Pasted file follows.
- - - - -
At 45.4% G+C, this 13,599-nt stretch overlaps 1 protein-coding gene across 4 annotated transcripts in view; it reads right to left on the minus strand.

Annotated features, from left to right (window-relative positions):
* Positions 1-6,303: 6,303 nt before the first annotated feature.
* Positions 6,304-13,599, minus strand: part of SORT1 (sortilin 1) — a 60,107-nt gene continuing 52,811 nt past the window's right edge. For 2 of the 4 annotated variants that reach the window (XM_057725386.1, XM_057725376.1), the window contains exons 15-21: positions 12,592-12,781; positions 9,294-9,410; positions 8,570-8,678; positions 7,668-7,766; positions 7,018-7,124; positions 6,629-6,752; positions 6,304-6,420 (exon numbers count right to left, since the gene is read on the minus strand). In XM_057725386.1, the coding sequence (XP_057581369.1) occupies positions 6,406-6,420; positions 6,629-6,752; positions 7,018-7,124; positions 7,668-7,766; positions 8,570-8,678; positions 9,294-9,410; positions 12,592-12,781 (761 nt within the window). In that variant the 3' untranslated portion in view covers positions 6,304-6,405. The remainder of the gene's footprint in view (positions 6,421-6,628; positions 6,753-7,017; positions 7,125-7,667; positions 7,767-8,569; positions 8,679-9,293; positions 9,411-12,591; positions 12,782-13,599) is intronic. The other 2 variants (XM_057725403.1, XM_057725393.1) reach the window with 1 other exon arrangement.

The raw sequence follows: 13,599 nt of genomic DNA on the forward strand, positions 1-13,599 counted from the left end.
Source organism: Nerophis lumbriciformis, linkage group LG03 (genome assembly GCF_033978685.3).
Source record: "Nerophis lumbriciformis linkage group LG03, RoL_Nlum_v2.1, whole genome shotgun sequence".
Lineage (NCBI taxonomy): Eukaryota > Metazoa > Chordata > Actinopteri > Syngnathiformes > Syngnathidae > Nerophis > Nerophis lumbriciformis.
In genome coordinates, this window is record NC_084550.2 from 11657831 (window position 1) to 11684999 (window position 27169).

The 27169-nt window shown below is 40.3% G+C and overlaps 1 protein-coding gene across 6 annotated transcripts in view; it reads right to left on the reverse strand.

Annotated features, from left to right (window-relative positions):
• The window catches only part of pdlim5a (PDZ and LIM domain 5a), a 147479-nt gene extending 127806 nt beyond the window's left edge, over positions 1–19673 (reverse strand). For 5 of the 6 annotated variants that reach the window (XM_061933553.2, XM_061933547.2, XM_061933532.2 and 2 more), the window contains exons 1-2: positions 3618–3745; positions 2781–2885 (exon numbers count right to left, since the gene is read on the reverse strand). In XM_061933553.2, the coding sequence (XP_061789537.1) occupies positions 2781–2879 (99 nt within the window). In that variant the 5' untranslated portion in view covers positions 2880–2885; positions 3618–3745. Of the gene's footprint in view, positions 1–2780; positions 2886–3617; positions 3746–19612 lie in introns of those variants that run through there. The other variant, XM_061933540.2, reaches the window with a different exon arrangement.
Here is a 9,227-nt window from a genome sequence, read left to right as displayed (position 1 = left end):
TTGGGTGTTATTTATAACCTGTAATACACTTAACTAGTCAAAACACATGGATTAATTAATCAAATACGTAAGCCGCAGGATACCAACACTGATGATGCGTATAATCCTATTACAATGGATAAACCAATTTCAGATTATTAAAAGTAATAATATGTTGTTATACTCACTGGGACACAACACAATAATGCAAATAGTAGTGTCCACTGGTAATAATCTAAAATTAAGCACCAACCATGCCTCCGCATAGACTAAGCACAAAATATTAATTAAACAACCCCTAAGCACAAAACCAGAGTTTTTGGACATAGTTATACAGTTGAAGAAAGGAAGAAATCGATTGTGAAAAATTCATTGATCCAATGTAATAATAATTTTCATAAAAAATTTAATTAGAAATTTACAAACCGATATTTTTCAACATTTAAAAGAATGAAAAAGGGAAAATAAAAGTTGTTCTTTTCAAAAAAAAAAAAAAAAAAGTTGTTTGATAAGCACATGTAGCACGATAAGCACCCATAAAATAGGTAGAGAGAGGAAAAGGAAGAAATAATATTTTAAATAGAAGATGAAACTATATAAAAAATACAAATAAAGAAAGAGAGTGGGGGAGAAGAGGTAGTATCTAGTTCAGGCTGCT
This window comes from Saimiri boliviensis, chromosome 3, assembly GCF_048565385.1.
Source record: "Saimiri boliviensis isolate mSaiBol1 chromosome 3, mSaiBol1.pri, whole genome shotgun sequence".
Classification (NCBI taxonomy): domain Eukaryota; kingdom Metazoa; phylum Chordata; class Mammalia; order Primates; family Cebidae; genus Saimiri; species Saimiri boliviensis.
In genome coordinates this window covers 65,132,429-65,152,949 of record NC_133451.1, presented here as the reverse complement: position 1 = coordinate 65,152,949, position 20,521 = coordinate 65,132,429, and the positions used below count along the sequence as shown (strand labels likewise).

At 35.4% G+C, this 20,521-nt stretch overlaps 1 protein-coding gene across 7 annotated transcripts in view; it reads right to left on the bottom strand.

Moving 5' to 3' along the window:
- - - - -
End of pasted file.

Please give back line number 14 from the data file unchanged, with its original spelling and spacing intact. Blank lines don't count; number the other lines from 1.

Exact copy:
TTGGGTGTTATTTATAACCTGTAATACACTTAACTAGTCAAAACACATGGATTAATTAATCAAATACGTAAGCCGCAGGATACCAACACTGATGATGCGTATAATCCTATTACAATGGATAAACCAATTTCAGATTATTAAAAGTAATAATATGTTGTTATACTCACTGGGACACAACACAATAATGCAAATAGTAGTGTCCACTGGTAATAATCTAAAATTAAGCACCAACCATGCCTCCGCATAGACTAAGCACAAAATATTAATTAAACAACCCCTAAGCACAAAACCAGAGTTTTTGGACATAGTTATACAGTTGAAGAAAGGAAGAAATCGATTGTGAAAAATTCATTGATCCAATGTAATAATAATTTTCATAAAAAATTTAATTAGAAATTTACAAACCGATATTTTTCAACATTTAAAAGAATGAAAAAGGGAAAATAAAAGTTGTTCTTTTCAAAAAAAAAAAAAAAAAAGTTGTTTGATAAGCACATGTAGCACGATAAGCACCCATAAAATAGGTAGAGAGAGGAAAAGGAAGAAATAATATTTTAAATAGAAGATGAAACTATATAAAAAATACAAATAAAGAAAGAGAGTGGGGGAGAAGAGGTAGTATCTAGTTCAGGCTGCT